You ever watch another horse settin to lean on a stretch of hot wire or, worse, barbed wire, and wonder if you should maybe try to stop him, or wonder why you’d bother doin that since any horse with half his horse sense should already know what happens when you lean on wire? Generally, I mind my own business and let a horse learn the hard way. After all, ain’t nobody forcin him to lean on it. If his volition wills him to zap himself or poke a hole through his own hide, maybe it’ll zap or poke some sense back into him. But, it usually doesn’t. Some horses keep goin down to the wire and bein sorely surprised by it every time. That’s just the way they’re wired.
For those addled County Island horses who don’t know what hot wire is, it’s kind of like a skinny long grey run of rope that the people will stretch from one end of a fenceline to the other, generally to prevent horses from doin things a horse would like to do, such as leanin on the fence maybe to itch his itchy spots, or leanin through it to graze the greener grass. And it may look like a rope, but it’s a rope that bites and pops and zaps. It could likely zap a horse clean off his hooves, far worse than how you get zapped by the shocky dryness in the cold time.
And a barbed wire is exactly what you’d expect it to be, a run of ropey wire covered with tiny barbs as pointy as cactus spines. That stuf’ll mess a horse up good.
The fella who keeps our feet trimmed all purty related an occurrence with a cow which reminded me of wire, while I was stuck tied there with one back leg held up in the air near his rasp while he paused to tell a tale.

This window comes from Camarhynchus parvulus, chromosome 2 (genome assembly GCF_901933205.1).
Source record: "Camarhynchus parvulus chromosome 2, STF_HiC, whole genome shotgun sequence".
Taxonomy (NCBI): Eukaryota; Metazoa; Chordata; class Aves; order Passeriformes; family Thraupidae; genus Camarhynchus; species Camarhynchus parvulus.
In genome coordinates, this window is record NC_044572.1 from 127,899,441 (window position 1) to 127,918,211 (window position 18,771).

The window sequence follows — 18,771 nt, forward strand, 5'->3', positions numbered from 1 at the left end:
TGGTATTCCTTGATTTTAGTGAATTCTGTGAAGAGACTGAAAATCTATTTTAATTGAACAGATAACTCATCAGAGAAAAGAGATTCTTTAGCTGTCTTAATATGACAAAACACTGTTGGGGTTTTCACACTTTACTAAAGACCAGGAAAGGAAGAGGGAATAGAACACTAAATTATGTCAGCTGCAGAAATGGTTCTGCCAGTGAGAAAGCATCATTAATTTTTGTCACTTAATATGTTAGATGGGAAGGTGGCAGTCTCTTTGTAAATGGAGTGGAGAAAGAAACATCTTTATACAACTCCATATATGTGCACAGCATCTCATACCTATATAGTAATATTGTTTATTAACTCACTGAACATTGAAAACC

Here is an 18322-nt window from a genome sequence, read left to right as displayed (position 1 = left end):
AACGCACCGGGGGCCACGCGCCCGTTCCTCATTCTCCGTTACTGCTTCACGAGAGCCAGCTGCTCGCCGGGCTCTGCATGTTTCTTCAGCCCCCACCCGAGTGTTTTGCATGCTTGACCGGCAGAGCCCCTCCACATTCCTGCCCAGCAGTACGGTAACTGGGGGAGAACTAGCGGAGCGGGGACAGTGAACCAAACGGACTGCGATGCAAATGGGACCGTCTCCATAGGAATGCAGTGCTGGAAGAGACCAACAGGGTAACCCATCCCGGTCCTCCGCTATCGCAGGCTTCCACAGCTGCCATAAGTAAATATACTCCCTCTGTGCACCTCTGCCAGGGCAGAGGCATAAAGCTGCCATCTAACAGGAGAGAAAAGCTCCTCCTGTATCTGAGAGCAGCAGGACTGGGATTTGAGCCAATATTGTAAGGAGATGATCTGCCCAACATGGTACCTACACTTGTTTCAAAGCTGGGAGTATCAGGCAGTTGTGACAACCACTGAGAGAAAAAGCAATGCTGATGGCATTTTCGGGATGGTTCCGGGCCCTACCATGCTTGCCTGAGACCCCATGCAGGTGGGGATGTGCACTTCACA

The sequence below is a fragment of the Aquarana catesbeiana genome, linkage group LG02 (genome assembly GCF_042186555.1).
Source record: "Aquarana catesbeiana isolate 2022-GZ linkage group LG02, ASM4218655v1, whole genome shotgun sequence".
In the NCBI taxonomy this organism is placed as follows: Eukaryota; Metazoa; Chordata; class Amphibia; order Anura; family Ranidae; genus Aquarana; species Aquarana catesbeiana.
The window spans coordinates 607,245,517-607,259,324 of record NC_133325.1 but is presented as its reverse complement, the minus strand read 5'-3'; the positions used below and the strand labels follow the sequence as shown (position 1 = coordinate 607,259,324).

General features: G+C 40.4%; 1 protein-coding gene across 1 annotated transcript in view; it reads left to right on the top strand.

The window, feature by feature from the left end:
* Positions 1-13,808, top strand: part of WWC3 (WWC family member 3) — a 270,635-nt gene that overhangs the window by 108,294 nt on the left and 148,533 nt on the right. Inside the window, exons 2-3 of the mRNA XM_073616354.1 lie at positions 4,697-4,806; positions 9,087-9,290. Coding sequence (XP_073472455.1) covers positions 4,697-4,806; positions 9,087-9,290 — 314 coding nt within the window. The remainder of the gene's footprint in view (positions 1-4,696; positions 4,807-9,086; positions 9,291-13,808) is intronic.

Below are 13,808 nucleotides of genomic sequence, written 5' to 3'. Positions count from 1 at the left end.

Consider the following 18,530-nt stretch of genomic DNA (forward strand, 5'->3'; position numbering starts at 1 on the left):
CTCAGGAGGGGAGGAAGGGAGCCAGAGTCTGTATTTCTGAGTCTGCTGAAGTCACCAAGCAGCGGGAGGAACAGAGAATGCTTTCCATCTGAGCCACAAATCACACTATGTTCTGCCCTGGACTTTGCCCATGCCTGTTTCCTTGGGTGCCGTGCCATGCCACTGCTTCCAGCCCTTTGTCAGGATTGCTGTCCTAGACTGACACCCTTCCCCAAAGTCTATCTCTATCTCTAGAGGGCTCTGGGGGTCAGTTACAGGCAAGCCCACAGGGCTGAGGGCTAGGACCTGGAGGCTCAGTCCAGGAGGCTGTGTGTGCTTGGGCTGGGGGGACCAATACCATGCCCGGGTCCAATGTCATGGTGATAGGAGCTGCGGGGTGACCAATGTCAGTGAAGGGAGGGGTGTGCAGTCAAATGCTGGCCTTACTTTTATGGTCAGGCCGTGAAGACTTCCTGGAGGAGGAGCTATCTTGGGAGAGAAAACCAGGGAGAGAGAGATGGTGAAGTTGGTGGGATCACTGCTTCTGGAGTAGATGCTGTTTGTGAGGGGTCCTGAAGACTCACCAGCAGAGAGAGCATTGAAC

As he tells it, it took place on a proper ranch, which is what got my ears pricked to begin with. And the ranch hands was stringin hot wire across a patch of fenceline that stretched across a small waterin hole, where the cattle was crossin through in the water runnin beneath the fence and thus wreakin general havoc on the wrong side of the rangeland they was supposed to graze.
It already had long, twisty strands of barbed wire on it, but cows are all-around thicker-skinned than us horses, and they generally don’t give a cow chip if they catch their hide on the barbs if they can otherwise walk under ‘em. And these cantankerous cattle did indeed regularly catch the hide across their backs on the barbed wire, but I’d wager they wore those wire scars with a smug sense of satisfaction, if I know my cattle, and I do. And so, the ranch hands ran the hot wire across the barbed wire and done made the entire deal electric across the pond to put an end to the illegal bovine border crossin.
And then the bull came, to bull his way on through the pond and the fenceline by his usual waterway.
Our horseshoein man said the bull never was the same, after that.
When he hit the newly hot wire, he flew more than a few feet and landed twitchin in the water with his legs stuck straight out like he was surely a goner, and there he laid for a real long time. Our bucket gal thusly wanted to know if the air also smelled like barbecue, but our horseshoein man said no, it did not, so there’s that.
I don’t know about the rest of the herd and the hot wire, ‘cause the tale wasn’t about them, but seems to me like the moral of the story ought to be a bull can lead himself to hot wire, but even bein shocked near to death can’t make him sink.